%Gallery-131740% One of the first things players will notice is a general improvement in all things related to presentation. Madden 12 mimics real NFL broadcasts this year with better-positioned camera angles and perfectly placed broadcast graphics that show game and season stats. The concept of "just like you're watching it on TV" shines through in the smallest of details, from the stickers and scuffs on helmets to the grass stains players earn on their jerseys. Laying out Jay Cutler and constantly seeing a reminder in the dirt on his shoulder was a badge of honor for me (and for my middle linebacker, while we're at it).
The main complaint I have with Madden 12's presentation, aside from the cardboard crowds, is the commentary, which is at near-disaster levels. Gus Johnson and Cris Collinsworth return this year, with recycled lines from Madden 11 in hand, calling each game fairly inaccurately, blandly, and with as much vagueness as possible. Besides hearing the same lines about safeties being on islands all the time, I'd heard one touchdown pass considered a "big gain" that kept the drive going. If you plan on playing Madden 12, plan on having something else to listen to.
Gameflow received a small upgrade, with a box that offers an option for players to scroll through plays based on aggressive, conservative, and gameplan-based play calling. What once was a single button option is actually worse in some ways, as gameflow doesn't provide you with any play art or even the formation for the plays you select. A cover 3 in a 3-4 set isn't the same as a cover 3 in a nickel 2-4-5 formation, which makes gameflow a sort of blind-leading-the-blind option for play calling. This is the worst for the amateur players that the system is meant for, as the opportunity is lost for players to learn how formations and plays work, and why they work in certain circumstances.
Past games had players warp and slide into place for blocks, tackles, catches, and nearly any player animation within the game. Unfortunately, this meant being near an incoming defender was just as good as being wrapped up by them. Instead, I've seen no instances in Madden 12 of players warping awkwardly into an animation, whether it's my fullback opening a running lane for me, or a receiver making an amazing catch. This player fluidity doesn't just make the game look better, but it makes the game play much better than Madden 11.
While some will be disappointed to see no changes to the online franchise mode, the offline franchise mode received the most work this year. Franchise mode's more noteworthy additions add excitement to the offseason general manager process, such as a new rookie scouting system and free agent bidding. Scouting a handful of players out of the upcoming draft class unlocks a few stats at a time, leading up to a more tense, exciting drafting period. Players have the option to allow the game to simulate any part of franchise mode but, as I've learned, some decisions are best left to the player. In my case, skipping the contract signing process for all the rookies I'd drafted my first time through led the game to actually not sign all but one of them to my team. It was a nightmare finding my future star quarterback's glowing ratings fully unlocked on another team's roster, with no plausible trade to bring them to my team.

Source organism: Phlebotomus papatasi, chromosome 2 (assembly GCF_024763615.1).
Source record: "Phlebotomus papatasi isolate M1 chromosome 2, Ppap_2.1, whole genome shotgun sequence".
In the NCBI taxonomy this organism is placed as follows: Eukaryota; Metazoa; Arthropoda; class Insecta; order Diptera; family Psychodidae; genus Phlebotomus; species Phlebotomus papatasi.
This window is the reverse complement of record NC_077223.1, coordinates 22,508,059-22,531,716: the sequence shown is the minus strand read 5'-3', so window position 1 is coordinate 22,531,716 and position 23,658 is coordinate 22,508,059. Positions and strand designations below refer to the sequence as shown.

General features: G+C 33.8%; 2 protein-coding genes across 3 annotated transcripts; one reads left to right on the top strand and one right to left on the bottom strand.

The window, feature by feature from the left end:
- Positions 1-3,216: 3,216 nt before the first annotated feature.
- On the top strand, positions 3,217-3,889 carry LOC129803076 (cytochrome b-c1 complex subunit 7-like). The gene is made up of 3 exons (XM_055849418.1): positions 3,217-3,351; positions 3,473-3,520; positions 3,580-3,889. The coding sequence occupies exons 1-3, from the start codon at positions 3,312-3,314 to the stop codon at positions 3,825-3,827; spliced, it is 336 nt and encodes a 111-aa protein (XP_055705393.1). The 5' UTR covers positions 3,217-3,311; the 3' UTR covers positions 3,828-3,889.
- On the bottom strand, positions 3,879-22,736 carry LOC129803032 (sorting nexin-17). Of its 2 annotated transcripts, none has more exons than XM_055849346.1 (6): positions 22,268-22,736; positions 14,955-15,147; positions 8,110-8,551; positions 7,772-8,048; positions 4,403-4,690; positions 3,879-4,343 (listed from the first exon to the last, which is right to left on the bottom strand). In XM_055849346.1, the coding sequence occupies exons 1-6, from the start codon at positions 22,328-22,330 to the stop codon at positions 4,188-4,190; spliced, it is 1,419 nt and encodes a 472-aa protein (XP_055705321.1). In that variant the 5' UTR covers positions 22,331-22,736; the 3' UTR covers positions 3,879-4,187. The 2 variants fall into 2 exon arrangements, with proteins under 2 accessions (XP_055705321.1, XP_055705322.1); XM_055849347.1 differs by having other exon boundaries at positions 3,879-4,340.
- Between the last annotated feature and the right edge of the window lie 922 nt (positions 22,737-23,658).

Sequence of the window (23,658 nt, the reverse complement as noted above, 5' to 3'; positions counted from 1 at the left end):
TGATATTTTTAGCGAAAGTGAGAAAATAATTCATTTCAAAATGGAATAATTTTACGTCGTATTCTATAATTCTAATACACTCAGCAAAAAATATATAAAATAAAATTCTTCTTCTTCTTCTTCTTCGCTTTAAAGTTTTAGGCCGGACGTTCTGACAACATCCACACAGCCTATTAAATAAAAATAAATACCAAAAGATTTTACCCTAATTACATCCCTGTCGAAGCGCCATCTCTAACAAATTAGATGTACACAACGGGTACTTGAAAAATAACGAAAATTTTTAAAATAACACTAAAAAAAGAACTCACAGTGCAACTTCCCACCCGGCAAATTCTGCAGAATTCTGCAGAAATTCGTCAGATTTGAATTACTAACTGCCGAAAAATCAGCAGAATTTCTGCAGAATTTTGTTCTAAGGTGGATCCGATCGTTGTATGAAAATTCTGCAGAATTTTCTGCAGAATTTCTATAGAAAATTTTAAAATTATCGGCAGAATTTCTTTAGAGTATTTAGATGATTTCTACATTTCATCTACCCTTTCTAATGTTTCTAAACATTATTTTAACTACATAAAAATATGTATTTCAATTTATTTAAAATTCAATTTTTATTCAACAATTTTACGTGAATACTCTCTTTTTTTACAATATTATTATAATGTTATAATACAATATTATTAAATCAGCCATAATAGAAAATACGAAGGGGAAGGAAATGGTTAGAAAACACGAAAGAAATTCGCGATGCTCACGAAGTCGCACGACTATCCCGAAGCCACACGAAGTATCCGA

Likewise, the "be an NFL superstar" mode has been turned into a micro RPG. Superstar mode in Madden 12 is exactly as it should be: creating a player and participating in games and practices nets you skill points, which you use to boost your player's individual ratings. I started out by upgrading my strong safety, who was drafted by the Oakland Raiders, at his speed and acceleration ratings before working on his coverage ratings, as superstar mode limits you to controlling only your created player. Games go fast in superstar mode, and a few hours of diligence takes you through an entire season. Sadly, the disbursement of skill points is terribly imbalanced, and my strong safety went from his starting 66 overall rating to a 99 overall before the start of the second season. After that, there was far less incentive to continue his career, so I chose to force an early retirement for him.
Madden 12 is a good game despite itself. Amidst its major shortcomings is the price tag on much of the add-on content. In an era where NBA 2K11 provides an excellent example of how to offer players a new, arguably appropriate way to play with legendary players, Madden 12 charges players (albeit optionally) for the opportunity to play with football legends in Madden ultimate team. With all the fun to be had in superstar mode or Madden moments live, I'm disappointed that I can't create and share my own Madden moments with others online. As good as the game is, it is victimized by its own business model.
Madden 12 does not respond to every fans' frustrations. Every year, the series brings a balance of improvement and ongoing flaws. Considering this year's game as a whole, improvements like the new presentation style and lack of player suction heavily outweigh the more minuscule issues that remain. It's a good kind of frustration for players, the kind where this year's game is definitely better than last year's, which may actually be enough incentive to give it a shot.
This review is based on the Xbox 360 version of Madden NFL 12 provided by EA Sports.
- Key specs
- Game format Optical disc, Downloadable
- Online features Multiplayer, Voice chat, Video chat, Store, Browser
- Drive capacity 250 GB
- Controller type Wired, Wireless
- Motion controls Accelerometer, Gyroscopic
- Video outputs HDMI (v1.3), RCA / composite
- Released 2012-09-25
Microsoft Xbox One